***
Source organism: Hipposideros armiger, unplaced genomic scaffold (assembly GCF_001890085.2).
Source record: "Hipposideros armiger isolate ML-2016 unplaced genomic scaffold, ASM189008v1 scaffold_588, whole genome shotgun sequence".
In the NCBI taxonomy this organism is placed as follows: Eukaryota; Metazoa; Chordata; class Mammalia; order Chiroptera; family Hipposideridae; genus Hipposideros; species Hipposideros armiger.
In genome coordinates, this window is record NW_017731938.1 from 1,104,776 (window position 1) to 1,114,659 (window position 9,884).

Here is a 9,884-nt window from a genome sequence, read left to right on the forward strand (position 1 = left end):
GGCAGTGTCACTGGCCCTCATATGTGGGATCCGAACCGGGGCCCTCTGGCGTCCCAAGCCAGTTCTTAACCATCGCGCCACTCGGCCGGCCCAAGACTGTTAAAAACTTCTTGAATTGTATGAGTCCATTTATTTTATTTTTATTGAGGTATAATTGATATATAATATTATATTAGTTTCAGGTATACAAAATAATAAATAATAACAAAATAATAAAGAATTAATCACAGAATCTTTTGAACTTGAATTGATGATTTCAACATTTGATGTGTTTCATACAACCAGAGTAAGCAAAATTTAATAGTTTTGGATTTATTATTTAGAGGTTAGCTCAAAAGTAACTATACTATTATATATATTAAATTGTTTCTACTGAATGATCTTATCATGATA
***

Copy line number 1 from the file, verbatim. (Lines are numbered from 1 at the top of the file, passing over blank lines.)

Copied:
Source organism: Hipposideros armiger, unplaced genomic scaffold (assembly GCF_001890085.2).